Objectives: The difficult decision to forgo (withhold or withdraw) life-sustaining treatment has received extensive commentary. Little attention has been paid to how physicians do, and should, care for dying patients once this decision is made. This study describes the characteristics of patients who forgo treatment, determines the range and sequential process of forgoing treatment, and suggests ethical and public policy implications.
Design: The charts of all patients who died at the University of Minnesota Hospital during a 2-month period were reviewed. The patient information that was collected included age and sex, diagnoses, mental status, location in the hospital length of hospital stay, method of payment, the timing of the first decision to forgo treatment, and the range and sequence of interventions forgone.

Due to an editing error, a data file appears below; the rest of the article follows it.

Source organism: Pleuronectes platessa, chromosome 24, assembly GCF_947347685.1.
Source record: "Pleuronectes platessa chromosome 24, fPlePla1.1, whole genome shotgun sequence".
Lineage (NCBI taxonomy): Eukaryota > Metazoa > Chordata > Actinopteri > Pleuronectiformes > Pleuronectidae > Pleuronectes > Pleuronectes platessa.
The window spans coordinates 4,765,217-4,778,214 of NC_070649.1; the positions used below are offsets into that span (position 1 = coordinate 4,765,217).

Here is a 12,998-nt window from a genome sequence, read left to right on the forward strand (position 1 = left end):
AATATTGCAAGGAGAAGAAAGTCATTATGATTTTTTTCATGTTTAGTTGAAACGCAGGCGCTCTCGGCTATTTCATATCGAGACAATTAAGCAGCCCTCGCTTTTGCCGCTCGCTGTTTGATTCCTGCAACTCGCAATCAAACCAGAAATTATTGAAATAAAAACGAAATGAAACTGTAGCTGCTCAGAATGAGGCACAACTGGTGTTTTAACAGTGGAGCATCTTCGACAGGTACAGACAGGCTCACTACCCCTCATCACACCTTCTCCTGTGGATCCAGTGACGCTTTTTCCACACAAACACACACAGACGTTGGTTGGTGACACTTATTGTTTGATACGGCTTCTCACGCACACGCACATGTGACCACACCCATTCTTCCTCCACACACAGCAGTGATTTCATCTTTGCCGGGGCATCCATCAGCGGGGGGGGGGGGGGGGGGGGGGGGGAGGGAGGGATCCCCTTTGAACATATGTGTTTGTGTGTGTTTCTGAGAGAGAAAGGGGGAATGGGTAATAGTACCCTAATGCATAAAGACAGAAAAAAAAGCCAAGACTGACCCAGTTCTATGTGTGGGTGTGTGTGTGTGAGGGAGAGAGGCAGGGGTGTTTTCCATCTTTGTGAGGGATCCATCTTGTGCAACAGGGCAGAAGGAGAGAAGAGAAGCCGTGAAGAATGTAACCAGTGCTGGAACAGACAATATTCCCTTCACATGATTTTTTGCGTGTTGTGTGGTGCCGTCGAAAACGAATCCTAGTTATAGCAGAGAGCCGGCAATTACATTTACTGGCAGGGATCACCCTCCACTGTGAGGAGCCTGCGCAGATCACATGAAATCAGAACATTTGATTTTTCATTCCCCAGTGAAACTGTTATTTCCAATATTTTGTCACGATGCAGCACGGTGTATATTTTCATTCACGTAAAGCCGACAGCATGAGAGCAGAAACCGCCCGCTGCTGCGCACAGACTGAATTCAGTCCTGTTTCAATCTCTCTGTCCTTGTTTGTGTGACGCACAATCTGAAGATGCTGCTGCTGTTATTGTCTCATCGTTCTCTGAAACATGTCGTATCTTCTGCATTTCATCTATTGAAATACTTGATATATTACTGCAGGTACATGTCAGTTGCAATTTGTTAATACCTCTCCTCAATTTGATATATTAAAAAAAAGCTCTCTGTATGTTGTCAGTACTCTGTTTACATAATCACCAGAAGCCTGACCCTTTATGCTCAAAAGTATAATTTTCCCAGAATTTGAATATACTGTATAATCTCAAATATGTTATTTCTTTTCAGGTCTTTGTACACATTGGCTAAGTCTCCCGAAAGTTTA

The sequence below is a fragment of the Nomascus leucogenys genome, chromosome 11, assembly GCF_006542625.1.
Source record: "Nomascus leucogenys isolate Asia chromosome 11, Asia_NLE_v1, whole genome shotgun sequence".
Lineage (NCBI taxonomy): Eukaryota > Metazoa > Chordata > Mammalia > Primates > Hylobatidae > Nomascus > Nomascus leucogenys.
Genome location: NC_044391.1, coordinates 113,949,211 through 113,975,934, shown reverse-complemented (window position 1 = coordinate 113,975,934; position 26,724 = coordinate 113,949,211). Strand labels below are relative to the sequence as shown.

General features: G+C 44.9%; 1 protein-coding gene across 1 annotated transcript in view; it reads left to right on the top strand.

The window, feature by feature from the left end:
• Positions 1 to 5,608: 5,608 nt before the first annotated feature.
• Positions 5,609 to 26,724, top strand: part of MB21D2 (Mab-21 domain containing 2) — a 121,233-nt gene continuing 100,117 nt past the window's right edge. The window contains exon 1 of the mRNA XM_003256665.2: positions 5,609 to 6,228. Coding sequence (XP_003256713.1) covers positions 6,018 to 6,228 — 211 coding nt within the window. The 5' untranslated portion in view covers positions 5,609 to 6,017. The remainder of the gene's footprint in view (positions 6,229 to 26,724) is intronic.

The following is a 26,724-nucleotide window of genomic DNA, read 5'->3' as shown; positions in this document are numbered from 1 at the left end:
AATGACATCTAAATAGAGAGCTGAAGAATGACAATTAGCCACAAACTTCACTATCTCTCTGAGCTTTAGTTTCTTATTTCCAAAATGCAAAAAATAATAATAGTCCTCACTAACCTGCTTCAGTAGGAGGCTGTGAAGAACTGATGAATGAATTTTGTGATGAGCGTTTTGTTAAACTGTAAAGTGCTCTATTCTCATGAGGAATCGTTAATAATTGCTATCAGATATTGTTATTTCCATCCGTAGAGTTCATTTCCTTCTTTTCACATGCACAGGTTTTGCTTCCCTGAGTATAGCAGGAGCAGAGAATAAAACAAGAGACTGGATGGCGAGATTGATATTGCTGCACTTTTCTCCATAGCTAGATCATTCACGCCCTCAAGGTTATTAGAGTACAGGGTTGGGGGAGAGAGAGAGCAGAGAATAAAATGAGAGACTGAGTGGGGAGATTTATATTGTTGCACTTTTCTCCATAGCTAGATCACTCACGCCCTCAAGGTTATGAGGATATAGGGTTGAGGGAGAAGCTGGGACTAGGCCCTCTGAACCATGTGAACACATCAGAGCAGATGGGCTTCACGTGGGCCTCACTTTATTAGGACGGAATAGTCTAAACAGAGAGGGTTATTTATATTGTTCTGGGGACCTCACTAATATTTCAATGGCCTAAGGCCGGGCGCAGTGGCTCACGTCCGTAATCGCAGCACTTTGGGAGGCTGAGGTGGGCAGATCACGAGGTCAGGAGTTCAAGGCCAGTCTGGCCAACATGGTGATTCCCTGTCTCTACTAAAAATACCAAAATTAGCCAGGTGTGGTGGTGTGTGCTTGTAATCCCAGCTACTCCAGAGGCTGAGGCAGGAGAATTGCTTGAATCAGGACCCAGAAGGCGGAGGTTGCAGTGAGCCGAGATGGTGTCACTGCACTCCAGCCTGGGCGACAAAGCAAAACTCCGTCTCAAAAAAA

Setting: All ICUs and general wards in a 586-bed tertiary care university hospital.
Patients: All patients who died at the University of Minnesota Hospital during May and June 1989.
Main results: A total of 52 (74%) of 70 patients who died had some intervention withheld or withdrawn before death. Those patients in whom treatment was forgone were more likely to have an underlying malignancy or impaired mental status and longer hospital stays. Thirty-two (62%) of 52 patients who declined some treatment were in an ICU; 26 (50%) of 52 patients required mechanical ventilation. On average, 5.4 separate interventions were forgone per patient. Resuscitation and/or endotracheal intubation were generally the first measures withheld; once a patient required a ventilator, withdrawing the ventilator was a late decision. Precise methods of ventilatory and vasopressor withdrawal varied considerably among patients.
Conclusions: Forgoing life-sustaining treatment is not a single decision but it often occurs in a sequential manner over several days. A strict analysis of the benefits and burdens of various interventions may be inadequate in deciding what interventions are appropriate in the care of the dying patient.